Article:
There are certain health differences between the American Goldens and the English Creme. American Goldens have a significantly higher chance of getting cancer as compared to English Cremes. This is based on research and statistics done. The median age of American Goldens is 10 years and 8 months, while the median age for English Cremes is 12 years and 3 months.
Overall Body Build
English Cremes are bigger boned, bulkier and also have blockier heads as compared to American Goldens.
AKC Height: 23 to 24 inches for males at withers; 21.5 to 22.5 inches for females
AKC Weight: 65 to 75 pounds for males; 55 to 65 pounds for females
KC Height: 22 to 24 inches for makes at withers; 20 to 22 inches for females
KC Weight: no weight specification
In terms of topline and hindquarters, presented below are the specs, quoted from the AKC and KC, respectively:
AKC: Strong and level from withers to slightly sloping croup, whether standing or moving. Sloping backline, roach or sway back, flat or steep croup to be faulted.
KC: Calls for level top line.
AKC: Strongly muscled. Profile of croup slopes slightly; the pelvic bone slopes at a slightly greater angle (approximately 30 degrees from horizontal). In a natural stance, the femur joins the pelvis at approximately a 90-degree angle; stifles well bent; hocks well let down with short, strong rear pasterns.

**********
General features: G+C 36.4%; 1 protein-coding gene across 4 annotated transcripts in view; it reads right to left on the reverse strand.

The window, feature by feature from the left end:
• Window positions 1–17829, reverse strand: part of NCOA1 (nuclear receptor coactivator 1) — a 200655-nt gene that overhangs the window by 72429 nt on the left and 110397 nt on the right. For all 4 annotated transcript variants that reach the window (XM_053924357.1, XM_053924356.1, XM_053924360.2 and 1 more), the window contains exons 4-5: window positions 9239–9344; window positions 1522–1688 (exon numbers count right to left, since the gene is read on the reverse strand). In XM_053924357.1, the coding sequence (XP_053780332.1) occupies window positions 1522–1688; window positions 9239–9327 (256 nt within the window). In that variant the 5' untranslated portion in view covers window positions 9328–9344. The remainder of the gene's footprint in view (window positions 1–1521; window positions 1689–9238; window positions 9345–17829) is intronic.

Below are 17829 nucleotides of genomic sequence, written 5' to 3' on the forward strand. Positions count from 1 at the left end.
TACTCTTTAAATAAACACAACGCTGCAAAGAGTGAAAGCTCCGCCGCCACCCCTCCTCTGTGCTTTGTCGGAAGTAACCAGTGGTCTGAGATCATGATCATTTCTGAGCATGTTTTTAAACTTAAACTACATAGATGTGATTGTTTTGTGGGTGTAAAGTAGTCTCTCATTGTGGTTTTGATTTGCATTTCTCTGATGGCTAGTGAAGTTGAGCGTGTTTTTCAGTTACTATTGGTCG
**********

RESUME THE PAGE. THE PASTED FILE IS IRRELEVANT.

KC: Loin and legs strong and muscular, good second thighs, well bent stifles. Hocks well let down, straight when viewed from rear, neither turning in nor out.
English Cremes have a more leveled topline with legs straighter while American Goldens mostly have slightly sloping topline with their legs standing more out. KC standard is very straightforward on this matter: level topline!
AKC allows for (slightly) sloping croup (back part) while KC prefers the dogs' natural back which is not a dramatic sloping one.
Below are as quoted, the specs of the AKC and KC, respectively:
AKC: Tail well set on, thick and muscular at the base, following the natural line of the croup. Tail bones extend to, but not below, the point of hock. Carried with merry action, level or with some moderate upward curve; never curled over back nor between legs.
KC: Set on and carried level with back, reaching to hocks, without curl at tip.
Which Breed Standard Is Better?
The answer truly lies in the eye of the beholder. As you can see, the different standards in breeding are generally all with an aesthetic purpose in mind. Some people like their Retrievers in rich golden color while others prefer a creamy light color. AKC and KC retrievers have rather different facial features; hence, it may be completely up to the very moment of entering the breeder's home or store and you fall in love with either one of them on the spot. Regardless, Golden Retrievers in general are fun, loving, and perfect family dogs. They are great around children and are acclaimed for their superior intelligence with the capability to memorize and understand around 240 human expressions, words or phrases.